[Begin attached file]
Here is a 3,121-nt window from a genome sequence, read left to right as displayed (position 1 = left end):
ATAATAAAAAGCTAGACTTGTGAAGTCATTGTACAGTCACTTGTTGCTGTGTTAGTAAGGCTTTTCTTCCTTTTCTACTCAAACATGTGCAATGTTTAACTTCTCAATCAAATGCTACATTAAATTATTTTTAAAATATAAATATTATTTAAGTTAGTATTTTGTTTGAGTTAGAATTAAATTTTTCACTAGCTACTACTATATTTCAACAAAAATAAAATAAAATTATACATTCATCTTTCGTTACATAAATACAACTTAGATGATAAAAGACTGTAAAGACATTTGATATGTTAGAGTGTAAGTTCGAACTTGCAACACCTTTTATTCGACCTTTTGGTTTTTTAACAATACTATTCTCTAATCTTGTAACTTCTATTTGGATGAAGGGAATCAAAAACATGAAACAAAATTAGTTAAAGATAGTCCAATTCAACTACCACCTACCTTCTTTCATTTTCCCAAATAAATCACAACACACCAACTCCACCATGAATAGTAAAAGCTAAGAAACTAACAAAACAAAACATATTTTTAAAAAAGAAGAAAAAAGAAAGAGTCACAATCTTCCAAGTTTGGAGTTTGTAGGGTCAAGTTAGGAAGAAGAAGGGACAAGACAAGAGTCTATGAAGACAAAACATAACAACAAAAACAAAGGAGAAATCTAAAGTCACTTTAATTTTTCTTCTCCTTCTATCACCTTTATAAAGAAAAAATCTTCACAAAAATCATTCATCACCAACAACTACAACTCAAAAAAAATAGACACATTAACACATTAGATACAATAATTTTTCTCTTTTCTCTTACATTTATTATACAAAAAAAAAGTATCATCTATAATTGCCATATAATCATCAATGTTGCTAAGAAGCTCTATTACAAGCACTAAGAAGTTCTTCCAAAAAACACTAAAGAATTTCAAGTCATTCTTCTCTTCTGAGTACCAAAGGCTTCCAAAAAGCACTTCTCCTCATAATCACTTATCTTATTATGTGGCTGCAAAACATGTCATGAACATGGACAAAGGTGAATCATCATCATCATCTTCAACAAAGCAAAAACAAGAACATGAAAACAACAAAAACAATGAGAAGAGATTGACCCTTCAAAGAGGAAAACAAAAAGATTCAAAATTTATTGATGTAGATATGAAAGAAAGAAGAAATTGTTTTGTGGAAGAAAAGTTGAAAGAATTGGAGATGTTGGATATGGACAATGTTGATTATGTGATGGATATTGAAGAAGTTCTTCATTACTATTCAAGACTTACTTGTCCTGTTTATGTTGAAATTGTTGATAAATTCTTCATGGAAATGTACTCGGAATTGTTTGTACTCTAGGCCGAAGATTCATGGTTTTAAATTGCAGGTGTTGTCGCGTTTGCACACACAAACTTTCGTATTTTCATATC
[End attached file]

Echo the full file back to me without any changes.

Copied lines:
Here is a 3,121-nt window from a genome sequence, read left to right as displayed (position 1 = left end):
ATAATAAAAAGCTAGACTTGTGAAGTCATTGTACAGTCACTTGTTGCTGTGTTAGTAAGGCTTTTCTTCCTTTTCTACTCAAACATGTGCAATGTTTAACTTCTCAATCAAATGCTACATTAAATTATTTTTAAAATATAAATATTATTTAAGTTAGTATTTTGTTTGAGTTAGAATTAAATTTTTCACTAGCTACTACTATATTTCAACAAAAATAAAATAAAATTATACATTCATCTTTCGTTACATAAATACAACTTAGATGATAAAAGACTGTAAAGACATTTGATATGTTAGAGTGTAAGTTCGAACTTGCAACACCTTTTATTCGACCTTTTGGTTTTTTAACAATACTATTCTCTAATCTTGTAACTTCTATTTGGATGAAGGGAATCAAAAACATGAAACAAAATTAGTTAAAGATAGTCCAATTCAACTACCACCTACCTTCTTTCATTTTCCCAAATAAATCACAACACACCAACTCCACCATGAATAGTAAAAGCTAAGAAACTAACAAAACAAAACATATTTTTAAAAAAGAAGAAAAAAGAAAGAGTCACAATCTTCCAAGTTTGGAGTTTGTAGGGTCAAGTTAGGAAGAAGAAGGGACAAGACAAGAGTCTATGAAGACAAAACATAACAACAAAAACAAAGGAGAAATCTAAAGTCACTTTAATTTTTCTTCTCCTTCTATCACCTTTATAAAGAAAAAATCTTCACAAAAATCATTCATCACCAACAACTACAACTCAAAAAAAATAGACACATTAACACATTAGATACAATAATTTTTCTCTTTTCTCTTACATTTATTATACAAAAAAAAAGTATCATCTATAATTGCCATATAATCATCAATGTTGCTAAGAAGCTCTATTACAAGCACTAAGAAGTTCTTCCAAAAAACACTAAAGAATTTCAAGTCATTCTTCTCTTCTGAGTACCAAAGGCTTCCAAAAAGCACTTCTCCTCATAATCACTTATCTTATTATGTGGCTGCAAAACATGTCATGAACATGGACAAAGGTGAATCATCATCATCATCTTCAACAAAGCAAAAACAAGAACATGAAAACAACAAAAACAATGAGAAGAGATTGACCCTTCAAAGAGGAAAACAAAAAGATTCAAAATTTATTGATGTAGATATGAAAGAAAGAAGAAATTGTTTTGTGGAAGAAAAGTTGAAAGAATTGGAGATGTTGGATATGGACAATGTTGATTATGTGATGGATATTGAAGAAGTTCTTCATTACTATTCAAGACTTACTTGTCCTGTTTATGTTGAAATTGTTGATAAATTCTTCATGGAAATGTACTCGGAATTGTTTGTACTCTAGGCCGAAGATTCATGGTTTTAAATTGCAGGTGTTGTCGCGTTTGCACACACAAACTTTCGTATTTTCATATC